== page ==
6. Now you may say, that maintaining so many GPG Keys, and that too securely, will be a painful task. But don't worry, OpenPGP has got you covered. It has this concept of subkeys, wherein the main key, need not even be on any of the devices you're using. Which brings me to my next point, to not have the main GPG Key on any of your devices, and rather keep it on an air-gapped device, for super security.
  7. Do not delete old keys using rm. Use shred instead.
  8. Use FLOSS only. Okay maybe I'm going a bit overboard with this one. But if you truly want to use secure systems, you need to be able to trust the softwares which you're using. And the best way to do this is to use softwares which have their code out in the open for anyone to review. Don't get me wrong, I'm not saying FLOSS softwares don't have any security flaws in them. All I'm trying to say is, given the codebase is out in the open, a lot of people have eyes on the code to spot the flaws, have them reported and get them fixed. I also get it, that sometimes it is a little hard to do this. Maybe you desperately want to play that game, or want to use that one software which gets everything right for you. One way I could think of resolving this problem is to have a dual boot system, one with FLOSS. I for the most part have replaced most of my applications with FLOSS.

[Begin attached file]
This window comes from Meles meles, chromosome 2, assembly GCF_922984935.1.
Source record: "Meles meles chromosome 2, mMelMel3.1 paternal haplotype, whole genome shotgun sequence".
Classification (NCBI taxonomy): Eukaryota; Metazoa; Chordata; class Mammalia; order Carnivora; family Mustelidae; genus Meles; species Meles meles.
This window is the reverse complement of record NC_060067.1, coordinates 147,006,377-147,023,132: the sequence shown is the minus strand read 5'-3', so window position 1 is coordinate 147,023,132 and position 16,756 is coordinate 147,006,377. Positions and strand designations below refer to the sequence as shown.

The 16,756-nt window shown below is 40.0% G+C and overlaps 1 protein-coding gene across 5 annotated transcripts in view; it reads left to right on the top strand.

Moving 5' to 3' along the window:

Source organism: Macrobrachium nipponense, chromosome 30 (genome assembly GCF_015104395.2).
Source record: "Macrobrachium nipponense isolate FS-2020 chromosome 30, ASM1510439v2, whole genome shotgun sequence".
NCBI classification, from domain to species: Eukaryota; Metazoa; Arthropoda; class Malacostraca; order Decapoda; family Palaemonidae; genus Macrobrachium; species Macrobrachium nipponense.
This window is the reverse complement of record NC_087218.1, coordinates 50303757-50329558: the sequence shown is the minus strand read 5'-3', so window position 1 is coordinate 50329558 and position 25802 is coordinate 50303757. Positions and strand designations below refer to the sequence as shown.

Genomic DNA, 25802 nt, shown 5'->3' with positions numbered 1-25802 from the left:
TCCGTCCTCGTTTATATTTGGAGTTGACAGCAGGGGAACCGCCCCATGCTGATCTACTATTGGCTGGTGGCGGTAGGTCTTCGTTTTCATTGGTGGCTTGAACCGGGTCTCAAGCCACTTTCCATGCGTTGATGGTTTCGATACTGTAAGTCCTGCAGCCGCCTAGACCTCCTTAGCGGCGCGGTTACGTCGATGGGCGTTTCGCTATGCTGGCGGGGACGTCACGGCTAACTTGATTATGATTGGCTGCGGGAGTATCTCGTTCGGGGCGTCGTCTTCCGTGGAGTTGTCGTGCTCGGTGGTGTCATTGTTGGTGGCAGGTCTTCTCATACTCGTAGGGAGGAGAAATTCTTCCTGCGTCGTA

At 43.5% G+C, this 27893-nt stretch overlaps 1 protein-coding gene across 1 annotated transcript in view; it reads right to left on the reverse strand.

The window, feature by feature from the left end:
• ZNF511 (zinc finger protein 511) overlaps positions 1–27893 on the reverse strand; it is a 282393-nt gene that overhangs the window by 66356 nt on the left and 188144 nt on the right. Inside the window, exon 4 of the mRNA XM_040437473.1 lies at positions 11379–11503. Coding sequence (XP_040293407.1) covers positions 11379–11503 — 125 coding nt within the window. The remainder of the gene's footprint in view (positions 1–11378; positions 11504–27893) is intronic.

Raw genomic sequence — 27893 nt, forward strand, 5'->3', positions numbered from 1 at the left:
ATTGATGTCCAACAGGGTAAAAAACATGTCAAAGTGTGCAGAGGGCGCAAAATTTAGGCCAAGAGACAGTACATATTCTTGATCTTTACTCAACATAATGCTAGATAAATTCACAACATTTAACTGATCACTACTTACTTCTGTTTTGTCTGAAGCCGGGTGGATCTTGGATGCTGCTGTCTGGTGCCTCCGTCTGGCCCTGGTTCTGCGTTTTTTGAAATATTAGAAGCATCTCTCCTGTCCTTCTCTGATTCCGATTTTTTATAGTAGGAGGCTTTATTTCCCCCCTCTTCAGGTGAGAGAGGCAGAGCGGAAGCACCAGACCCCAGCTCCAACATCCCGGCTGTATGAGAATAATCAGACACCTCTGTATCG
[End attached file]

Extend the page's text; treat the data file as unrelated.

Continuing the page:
9. For SSH keys, prefer eliptical curve cryptography(ECC) over RSA. ECC keys are a lot shorter, while providing the same level of security as RSA. There are a few more benefits to using ECC, since they are immune to side channel attacks. To generate an RSA you have to generate two large random primes, and the code that does this is complicated an so can more easily be (and in the past has been) compromised to generate weak keys. However certain older systems might not support ECC and hence it is a good idea to have an RSA Key as backup incase ED25519 is not implemented.

Ground Rules

Based on the rules above, I think it is same to assume the following ground rules

  1. Every system should have it's own key.
  2. Keys should have a passphrase on them.